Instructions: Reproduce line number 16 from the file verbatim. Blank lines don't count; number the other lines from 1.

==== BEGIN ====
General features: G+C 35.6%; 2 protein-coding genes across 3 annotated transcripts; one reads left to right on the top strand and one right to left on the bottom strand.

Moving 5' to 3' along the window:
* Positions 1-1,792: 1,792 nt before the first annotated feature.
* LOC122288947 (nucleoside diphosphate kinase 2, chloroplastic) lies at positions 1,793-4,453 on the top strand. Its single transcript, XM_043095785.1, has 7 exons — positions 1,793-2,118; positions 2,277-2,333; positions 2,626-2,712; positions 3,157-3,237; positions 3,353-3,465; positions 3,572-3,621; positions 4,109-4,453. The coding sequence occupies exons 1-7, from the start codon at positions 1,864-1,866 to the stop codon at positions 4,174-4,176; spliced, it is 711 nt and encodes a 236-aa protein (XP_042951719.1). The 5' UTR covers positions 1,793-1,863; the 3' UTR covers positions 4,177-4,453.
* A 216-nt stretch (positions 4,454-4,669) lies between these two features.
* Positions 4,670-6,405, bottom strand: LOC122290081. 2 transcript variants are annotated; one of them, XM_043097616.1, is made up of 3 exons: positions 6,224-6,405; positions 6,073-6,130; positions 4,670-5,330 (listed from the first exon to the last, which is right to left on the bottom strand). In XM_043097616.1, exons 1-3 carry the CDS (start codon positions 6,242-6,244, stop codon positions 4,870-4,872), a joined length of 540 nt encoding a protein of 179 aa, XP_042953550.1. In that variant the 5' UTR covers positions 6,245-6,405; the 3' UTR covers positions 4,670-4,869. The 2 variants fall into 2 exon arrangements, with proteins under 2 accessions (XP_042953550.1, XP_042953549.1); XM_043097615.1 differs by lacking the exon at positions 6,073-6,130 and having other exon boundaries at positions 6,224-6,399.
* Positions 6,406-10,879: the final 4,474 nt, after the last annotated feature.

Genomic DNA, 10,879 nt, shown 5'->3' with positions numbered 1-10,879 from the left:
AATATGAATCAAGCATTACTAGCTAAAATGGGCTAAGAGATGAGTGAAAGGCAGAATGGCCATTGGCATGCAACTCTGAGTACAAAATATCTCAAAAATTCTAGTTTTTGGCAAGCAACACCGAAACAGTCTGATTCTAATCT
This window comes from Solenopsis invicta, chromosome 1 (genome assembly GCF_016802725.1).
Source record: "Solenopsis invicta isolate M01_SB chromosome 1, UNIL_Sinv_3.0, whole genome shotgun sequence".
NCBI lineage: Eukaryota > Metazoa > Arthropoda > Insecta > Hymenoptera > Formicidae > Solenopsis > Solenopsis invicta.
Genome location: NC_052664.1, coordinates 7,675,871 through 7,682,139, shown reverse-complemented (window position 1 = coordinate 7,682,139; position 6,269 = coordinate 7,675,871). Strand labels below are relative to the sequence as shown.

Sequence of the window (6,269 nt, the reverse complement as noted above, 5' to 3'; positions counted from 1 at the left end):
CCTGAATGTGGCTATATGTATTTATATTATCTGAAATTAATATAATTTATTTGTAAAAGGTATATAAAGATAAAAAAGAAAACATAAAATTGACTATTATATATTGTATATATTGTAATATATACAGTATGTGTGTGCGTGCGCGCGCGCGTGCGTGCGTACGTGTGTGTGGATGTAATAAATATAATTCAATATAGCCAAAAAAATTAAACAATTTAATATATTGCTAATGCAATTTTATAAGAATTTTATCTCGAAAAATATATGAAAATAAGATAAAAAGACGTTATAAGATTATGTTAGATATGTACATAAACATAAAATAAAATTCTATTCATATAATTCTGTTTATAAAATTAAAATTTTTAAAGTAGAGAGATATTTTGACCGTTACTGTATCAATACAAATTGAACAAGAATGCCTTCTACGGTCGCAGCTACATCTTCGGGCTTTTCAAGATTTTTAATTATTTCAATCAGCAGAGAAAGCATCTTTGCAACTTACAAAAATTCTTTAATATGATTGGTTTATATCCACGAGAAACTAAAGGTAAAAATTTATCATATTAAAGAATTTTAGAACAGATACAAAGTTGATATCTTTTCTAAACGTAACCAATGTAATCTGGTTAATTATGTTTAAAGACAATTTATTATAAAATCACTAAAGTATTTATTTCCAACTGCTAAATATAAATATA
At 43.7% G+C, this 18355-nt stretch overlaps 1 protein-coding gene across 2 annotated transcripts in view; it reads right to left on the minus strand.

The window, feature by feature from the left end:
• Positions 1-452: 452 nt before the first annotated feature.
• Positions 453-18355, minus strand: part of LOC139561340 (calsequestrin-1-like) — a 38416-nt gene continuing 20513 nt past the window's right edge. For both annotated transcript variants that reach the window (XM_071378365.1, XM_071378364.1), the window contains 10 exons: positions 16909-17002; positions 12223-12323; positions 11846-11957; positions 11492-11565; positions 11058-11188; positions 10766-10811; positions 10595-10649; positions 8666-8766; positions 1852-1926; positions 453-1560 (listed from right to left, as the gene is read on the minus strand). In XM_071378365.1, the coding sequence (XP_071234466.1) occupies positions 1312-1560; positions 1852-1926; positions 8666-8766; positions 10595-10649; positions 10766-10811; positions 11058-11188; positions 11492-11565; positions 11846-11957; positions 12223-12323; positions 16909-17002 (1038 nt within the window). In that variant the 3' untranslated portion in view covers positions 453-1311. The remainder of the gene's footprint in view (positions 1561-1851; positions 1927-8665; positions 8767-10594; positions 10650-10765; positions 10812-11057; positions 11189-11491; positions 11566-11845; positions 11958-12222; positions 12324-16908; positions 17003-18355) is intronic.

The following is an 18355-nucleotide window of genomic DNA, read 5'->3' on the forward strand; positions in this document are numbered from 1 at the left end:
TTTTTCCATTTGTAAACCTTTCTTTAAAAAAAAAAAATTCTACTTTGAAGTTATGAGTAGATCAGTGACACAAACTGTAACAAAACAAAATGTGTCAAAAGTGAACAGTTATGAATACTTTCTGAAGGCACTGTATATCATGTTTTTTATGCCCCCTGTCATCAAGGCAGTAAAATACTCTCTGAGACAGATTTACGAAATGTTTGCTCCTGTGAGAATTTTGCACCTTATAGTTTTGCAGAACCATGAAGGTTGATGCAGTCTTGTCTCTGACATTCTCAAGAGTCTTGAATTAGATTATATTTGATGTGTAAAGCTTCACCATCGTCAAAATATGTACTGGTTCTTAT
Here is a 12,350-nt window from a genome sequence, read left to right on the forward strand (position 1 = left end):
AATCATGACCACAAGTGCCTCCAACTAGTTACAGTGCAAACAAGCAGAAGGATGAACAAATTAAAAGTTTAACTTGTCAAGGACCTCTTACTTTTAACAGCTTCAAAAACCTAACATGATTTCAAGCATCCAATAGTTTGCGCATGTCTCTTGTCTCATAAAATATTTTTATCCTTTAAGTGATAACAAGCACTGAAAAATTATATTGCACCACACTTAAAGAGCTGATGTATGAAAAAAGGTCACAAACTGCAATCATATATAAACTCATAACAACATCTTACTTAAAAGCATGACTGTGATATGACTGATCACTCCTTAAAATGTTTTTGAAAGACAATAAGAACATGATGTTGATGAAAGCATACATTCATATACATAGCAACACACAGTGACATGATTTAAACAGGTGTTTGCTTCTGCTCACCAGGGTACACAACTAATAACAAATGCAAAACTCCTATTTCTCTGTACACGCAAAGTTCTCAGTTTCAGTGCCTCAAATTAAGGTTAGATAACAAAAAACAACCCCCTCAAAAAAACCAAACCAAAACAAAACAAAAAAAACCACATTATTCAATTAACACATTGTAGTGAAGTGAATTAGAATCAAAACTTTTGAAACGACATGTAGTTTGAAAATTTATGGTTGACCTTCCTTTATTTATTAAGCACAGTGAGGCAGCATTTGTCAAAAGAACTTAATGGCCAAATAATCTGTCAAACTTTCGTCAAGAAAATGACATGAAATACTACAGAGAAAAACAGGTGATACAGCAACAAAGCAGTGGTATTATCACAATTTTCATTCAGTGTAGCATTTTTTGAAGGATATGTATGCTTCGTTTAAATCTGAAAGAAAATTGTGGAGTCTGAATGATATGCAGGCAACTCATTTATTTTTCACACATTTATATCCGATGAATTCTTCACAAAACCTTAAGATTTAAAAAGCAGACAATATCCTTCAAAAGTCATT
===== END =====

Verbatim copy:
At 43.7% G+C, this 18355-nt stretch overlaps 1 protein-coding gene across 2 annotated transcripts in view; it reads right to left on the minus strand.